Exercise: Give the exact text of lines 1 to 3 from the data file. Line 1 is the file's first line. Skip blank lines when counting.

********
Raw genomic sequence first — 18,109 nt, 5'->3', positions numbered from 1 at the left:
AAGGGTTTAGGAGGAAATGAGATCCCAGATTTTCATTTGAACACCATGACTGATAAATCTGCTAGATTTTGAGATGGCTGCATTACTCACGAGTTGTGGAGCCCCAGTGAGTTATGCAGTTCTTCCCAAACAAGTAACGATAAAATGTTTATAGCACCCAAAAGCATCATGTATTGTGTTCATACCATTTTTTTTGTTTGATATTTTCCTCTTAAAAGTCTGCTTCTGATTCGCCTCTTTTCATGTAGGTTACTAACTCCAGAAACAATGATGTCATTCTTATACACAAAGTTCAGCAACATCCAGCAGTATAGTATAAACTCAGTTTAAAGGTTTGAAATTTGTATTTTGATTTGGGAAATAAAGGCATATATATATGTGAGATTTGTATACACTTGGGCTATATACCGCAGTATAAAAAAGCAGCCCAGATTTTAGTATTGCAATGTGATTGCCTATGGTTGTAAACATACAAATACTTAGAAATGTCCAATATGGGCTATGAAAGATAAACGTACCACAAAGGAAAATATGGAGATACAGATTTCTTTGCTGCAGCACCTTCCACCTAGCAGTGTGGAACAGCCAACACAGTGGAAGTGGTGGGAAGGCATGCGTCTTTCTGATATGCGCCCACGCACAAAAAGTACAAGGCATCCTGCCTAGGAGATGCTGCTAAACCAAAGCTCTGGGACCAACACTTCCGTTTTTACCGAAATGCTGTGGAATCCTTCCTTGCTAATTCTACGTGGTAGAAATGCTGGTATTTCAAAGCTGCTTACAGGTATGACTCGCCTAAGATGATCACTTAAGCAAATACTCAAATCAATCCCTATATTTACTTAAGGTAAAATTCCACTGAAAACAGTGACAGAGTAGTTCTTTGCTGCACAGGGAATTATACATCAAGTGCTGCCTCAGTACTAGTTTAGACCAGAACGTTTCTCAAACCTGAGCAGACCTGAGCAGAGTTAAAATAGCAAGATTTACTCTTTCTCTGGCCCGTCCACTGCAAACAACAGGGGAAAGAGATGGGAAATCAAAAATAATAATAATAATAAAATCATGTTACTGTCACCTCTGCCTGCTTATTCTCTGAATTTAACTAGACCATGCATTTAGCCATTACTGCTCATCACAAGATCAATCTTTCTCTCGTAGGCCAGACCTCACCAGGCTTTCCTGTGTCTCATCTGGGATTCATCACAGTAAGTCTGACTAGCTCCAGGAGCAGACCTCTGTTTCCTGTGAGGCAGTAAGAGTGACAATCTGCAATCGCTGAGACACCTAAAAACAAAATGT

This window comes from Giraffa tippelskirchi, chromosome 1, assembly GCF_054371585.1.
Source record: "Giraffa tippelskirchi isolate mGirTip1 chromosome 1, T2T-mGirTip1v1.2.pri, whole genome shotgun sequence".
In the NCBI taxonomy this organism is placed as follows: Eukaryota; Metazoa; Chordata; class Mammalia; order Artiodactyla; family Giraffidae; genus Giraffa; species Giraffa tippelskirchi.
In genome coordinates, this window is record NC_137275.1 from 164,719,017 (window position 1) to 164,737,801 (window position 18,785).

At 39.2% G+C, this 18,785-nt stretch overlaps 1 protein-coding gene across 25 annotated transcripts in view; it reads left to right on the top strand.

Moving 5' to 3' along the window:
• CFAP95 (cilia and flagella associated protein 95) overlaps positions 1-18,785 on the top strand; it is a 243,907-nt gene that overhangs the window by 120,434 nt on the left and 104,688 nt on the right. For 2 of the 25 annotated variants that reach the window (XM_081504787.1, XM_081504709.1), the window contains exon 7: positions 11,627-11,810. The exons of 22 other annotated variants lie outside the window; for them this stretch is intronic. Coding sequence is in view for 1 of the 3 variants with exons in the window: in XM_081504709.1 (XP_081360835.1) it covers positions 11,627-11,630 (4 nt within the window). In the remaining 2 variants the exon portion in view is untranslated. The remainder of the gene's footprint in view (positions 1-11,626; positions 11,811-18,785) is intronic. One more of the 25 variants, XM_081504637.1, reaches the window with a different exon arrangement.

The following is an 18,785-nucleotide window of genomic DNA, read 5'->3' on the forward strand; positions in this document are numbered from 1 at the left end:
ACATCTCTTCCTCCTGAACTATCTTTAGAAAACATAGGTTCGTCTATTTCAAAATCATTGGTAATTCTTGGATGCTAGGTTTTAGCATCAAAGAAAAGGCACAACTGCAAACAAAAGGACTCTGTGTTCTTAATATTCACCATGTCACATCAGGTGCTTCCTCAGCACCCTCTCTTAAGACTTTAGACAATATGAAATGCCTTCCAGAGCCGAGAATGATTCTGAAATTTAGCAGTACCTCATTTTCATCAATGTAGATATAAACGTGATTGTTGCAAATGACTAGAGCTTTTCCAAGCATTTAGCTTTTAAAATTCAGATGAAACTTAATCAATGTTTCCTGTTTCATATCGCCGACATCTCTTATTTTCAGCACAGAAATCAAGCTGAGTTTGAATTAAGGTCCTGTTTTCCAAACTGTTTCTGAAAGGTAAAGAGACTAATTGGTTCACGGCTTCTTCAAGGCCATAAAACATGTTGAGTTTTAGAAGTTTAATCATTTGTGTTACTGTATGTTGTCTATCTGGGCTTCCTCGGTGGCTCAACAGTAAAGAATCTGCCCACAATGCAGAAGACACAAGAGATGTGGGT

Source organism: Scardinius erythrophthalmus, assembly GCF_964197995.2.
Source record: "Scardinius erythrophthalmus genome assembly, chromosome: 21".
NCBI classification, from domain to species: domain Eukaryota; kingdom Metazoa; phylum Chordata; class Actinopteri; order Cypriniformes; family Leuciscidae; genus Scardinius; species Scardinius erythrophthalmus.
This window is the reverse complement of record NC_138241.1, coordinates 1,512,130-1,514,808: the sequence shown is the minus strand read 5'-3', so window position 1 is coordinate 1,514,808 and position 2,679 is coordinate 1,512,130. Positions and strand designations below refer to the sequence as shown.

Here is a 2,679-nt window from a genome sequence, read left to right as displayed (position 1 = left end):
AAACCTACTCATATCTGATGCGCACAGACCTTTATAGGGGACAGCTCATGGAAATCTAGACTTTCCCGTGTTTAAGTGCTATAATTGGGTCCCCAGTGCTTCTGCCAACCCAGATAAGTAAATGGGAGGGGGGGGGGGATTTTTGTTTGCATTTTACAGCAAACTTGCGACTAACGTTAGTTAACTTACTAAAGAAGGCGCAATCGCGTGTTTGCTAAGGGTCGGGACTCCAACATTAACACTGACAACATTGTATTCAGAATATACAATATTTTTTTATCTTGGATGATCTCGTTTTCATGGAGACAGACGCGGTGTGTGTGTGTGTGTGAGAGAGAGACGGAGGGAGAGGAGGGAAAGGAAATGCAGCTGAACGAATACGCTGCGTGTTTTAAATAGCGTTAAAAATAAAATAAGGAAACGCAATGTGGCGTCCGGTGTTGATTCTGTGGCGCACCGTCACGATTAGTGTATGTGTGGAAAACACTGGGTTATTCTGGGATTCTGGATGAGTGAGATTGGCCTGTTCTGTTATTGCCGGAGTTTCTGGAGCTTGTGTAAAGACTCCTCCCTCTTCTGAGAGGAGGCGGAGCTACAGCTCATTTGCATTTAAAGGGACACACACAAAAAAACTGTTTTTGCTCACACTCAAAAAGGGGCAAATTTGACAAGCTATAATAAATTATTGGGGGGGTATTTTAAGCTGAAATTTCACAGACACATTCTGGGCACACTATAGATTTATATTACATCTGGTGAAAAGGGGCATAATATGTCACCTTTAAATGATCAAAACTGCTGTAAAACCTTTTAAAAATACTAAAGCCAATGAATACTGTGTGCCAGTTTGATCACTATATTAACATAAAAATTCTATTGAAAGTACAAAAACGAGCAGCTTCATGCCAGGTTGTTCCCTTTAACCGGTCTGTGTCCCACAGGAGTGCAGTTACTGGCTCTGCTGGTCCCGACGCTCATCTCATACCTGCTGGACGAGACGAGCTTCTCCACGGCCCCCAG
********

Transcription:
Raw genomic sequence first — 18,109 nt, 5'->3', positions numbered from 1 at the left:
AAGGGTTTAGGAGGAAATGAGATCCCAGATTTTCATTTGAACACCATGACTGATAAATCTGCTAGATTTTGAGATGGCTGCATTACTCACGAGTTGTGGAGCCCCAGTGAGTTATGCAGTTCTTCCCAAACAAGTAACGATAAAATGTTTATAGCACCCAAAAGCATCATGTATTGTGTTCATACCATTTTTTTTGTTTGATATTTTCCTCTTAAAAGTCTGCTTCTGATTCGCCTCTTTTCATGTAGGTTACTAACTCCAGAAACAATGATGTCATTCTTATACACAAAGTTCAGCAACATCCAGCAGTATAGTATAAACTCAGTTTAAAGGTTTGAAATTTGTATTTTGATTTGGGAAATAAAGGCATATATATATGTGAGATTTGTATACACTTGGGCTATATACCGCAGTATAAAAAAGCAGCCCAGATTTTAGTATTGCAATGTGATTGCCTATGGTTGTAAACATACAAATACTTAGAAATGTCCAATATGGGCTATGAAAGATAAACGTACCACAAAGGAAAATATGGAGATACAGATTTCTTTGCTGCAGCACCTTCCACCTAGCAGTGTGGAACAGCCAACACAGTGGAAGTGGTGGGAAGGCATGCGTCTTTCTGATATGCGCCCACGCACAAAAAGTACAAGGCATCCTGCCTAGGAGATGCTGCTAAACCAAAGCTCTGGGACCAACACTTCCGTTTTTACCGAAATGCTGTGGAATCCTTCCTTGCTAATTCTACGTGGTAGAAATGCTGGTATTTCAAAGCTGCTTACAGGTATGACTCGCCTAAGATGATCACTTAAGCAAATACTCAAATCAATCCCTATATTTACTTAAGGTAAAATTCCACTGAAAACAGTGACAGAGTAGTTCTTTGCTGCACAGGGAATTATACATCAAGTGCTGCCTCAGTACTAGTTTAGACCAGAACGTTTCTCAAACCTGAGCAGACCTGAGCAGAGTTAAAATAGCAAGATTTACTCTTTCTCTGGCCCGTCCACTGCAAACAACAGGGGAAAGAGATGGGAAATCAAAAATAATAATAATAATAAAATCATGTTACTGTCACCTCTGCCTGCTTATTCTCTGAATTTAACTAGACCATGCATTTAGCCATTACTGCTCATCACAAGATCAATCTTTCTCTCGTAGGCCAGACCTCACCAGGCTTTCCTGTGTCTCATCTGGGATTCATCACAGTAAGTCTGACTAGCTCCAGGAGCAGACCTCTGTTTCCTGTGAGGCAGTAAGAGTGACAATCTGCAATCGCTGAGACACCTAAAAACAAAATGT

This window comes from Giraffa tippelskirchi, chromosome 1, assembly GCF_054371585.1.